Multivitamin-mineral supplementation may slow cognitive aging

DAYTON — Alzheimer’s & Dementia: The Journal of the Alzheimer’s Association published “Effects of cocoa extract and a multivitamin on cognitive function: a randomized clinical trial” last week.

The three-year study of more than 2,200 older adults found that daily multivitamin-mineral supplementation resulted in a statistically significant cognitive benefit. Cocoa extract had no effect on global cognition.

“This is the first positive, large-scale, long-term study to show that multivitamin-mineral supplementation for older adults may slow cognitive aging,” stated Dr. Maria Carrillo, Chief Science Officer for the Alzheimer’s Association. “While the Alzheimer’s Association is encouraged by these results, we are not ready to recommend widespread use of a multivitamin supplement to reduce risk of cognitive decline in older adults.”

“Independent confirmatory studies are needed in larger, more diverse study populations. It is critical that future treatments and preventions are effective in all populations.”

“For now, and until there is more data, people should talk with their health care providers about the benefits and risks of all dietary supplements, including multivitamins,” continues Carillo.

“We envision a future where there are multiple treatments and risk reduction strategies available that address cognitive aging and dementia in multiple ways — like heart disease and cancer — and that can be combined into powerful combination therapies… in conjunction with brain-healthy guidelines for lifestyle factors like diet and physical activity,” said Carillo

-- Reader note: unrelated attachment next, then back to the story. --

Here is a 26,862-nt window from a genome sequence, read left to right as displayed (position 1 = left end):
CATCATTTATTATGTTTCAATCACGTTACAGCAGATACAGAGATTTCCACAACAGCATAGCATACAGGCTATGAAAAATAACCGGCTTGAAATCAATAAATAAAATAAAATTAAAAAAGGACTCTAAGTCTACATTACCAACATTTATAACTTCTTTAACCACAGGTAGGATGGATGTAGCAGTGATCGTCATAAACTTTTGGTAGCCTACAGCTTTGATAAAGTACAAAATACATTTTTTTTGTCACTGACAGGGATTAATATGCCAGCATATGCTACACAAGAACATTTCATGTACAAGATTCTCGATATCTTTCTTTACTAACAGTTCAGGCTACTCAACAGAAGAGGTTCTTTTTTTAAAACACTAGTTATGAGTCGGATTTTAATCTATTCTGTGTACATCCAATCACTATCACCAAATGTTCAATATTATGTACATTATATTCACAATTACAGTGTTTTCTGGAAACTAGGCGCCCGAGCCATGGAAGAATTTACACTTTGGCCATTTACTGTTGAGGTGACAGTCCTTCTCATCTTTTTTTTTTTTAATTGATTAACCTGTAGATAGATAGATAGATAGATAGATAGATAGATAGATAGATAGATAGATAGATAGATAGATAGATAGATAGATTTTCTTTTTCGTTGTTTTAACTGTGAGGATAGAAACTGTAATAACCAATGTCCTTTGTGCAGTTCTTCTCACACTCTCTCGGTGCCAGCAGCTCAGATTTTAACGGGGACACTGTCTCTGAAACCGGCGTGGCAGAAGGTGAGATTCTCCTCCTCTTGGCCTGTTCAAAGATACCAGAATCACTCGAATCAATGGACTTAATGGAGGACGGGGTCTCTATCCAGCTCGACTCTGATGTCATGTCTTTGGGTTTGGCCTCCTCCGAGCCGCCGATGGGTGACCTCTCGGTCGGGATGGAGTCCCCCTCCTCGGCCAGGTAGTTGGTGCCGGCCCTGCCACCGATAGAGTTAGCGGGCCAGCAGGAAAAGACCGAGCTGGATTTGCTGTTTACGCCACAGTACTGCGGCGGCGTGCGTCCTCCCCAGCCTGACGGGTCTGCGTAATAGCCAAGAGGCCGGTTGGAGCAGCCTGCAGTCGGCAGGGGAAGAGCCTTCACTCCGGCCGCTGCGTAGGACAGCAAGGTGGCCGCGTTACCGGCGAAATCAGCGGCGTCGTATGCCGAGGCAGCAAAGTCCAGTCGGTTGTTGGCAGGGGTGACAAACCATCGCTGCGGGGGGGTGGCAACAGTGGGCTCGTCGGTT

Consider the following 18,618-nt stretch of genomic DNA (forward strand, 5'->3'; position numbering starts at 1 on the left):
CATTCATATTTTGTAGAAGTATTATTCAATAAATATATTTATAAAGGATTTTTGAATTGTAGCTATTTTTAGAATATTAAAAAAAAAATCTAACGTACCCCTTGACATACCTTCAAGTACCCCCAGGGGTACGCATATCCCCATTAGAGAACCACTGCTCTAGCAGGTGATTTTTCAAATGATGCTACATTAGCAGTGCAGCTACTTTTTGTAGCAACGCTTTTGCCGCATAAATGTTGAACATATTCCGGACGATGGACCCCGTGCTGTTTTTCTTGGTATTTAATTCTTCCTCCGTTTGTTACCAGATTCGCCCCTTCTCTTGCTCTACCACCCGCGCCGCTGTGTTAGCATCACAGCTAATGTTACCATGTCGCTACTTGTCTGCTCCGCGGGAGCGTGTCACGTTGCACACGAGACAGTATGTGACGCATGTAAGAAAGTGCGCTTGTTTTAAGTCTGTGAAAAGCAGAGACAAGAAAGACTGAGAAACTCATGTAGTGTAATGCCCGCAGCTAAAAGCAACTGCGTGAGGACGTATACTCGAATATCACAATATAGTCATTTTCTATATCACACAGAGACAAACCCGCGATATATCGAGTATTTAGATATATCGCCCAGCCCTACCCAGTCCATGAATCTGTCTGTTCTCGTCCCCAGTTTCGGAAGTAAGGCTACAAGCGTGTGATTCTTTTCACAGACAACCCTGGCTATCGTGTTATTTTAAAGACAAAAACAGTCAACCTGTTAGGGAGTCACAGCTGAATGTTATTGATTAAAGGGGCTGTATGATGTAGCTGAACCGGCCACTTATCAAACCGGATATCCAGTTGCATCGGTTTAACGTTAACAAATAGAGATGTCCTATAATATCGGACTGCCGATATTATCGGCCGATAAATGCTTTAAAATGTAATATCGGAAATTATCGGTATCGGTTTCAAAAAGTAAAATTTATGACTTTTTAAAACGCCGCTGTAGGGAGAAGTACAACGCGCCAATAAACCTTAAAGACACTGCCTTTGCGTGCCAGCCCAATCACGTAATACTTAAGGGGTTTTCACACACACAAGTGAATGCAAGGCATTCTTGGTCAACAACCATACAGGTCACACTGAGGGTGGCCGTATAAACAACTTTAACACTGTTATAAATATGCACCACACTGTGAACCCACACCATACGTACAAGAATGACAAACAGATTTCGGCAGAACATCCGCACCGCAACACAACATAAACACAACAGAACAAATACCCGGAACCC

For people living with Alzheimer’s, every discovery offers new hope. The Alzheimer’s Association works to identify and fund a wide range of the most promising projects, from basic discovery science to new treatment trials, to studies addressing social and behavioral aspects of Alzheimer’s and other dementia. They have enabled significant advances across the research spectrum in such areas as diagnosis, genetics, treatments, prevention, early detection and enhancing the quality of life.

With confirmation, these findings have the potential to significantly impact public health — improving brain health, lowering health care costs and reducing caregiver burden — especially among older adults. Individuals should always talk with their health care provider(s) about the benefits and risks of all dietary supplements, including multivitamins before incorporating them into their daily diet.

The Alzheimer’s Association is leading the U.S. POINTER study, a two-year clinical trial to evaluate whether lifestyle interventions that target multiple risk factors can protect cognition in older adults at increased risk for cognitive decline. U.S. POINTER is being conducted right now at five sites across the U.S. For more information, visit https://alz.org/us-pointer/overview.asp.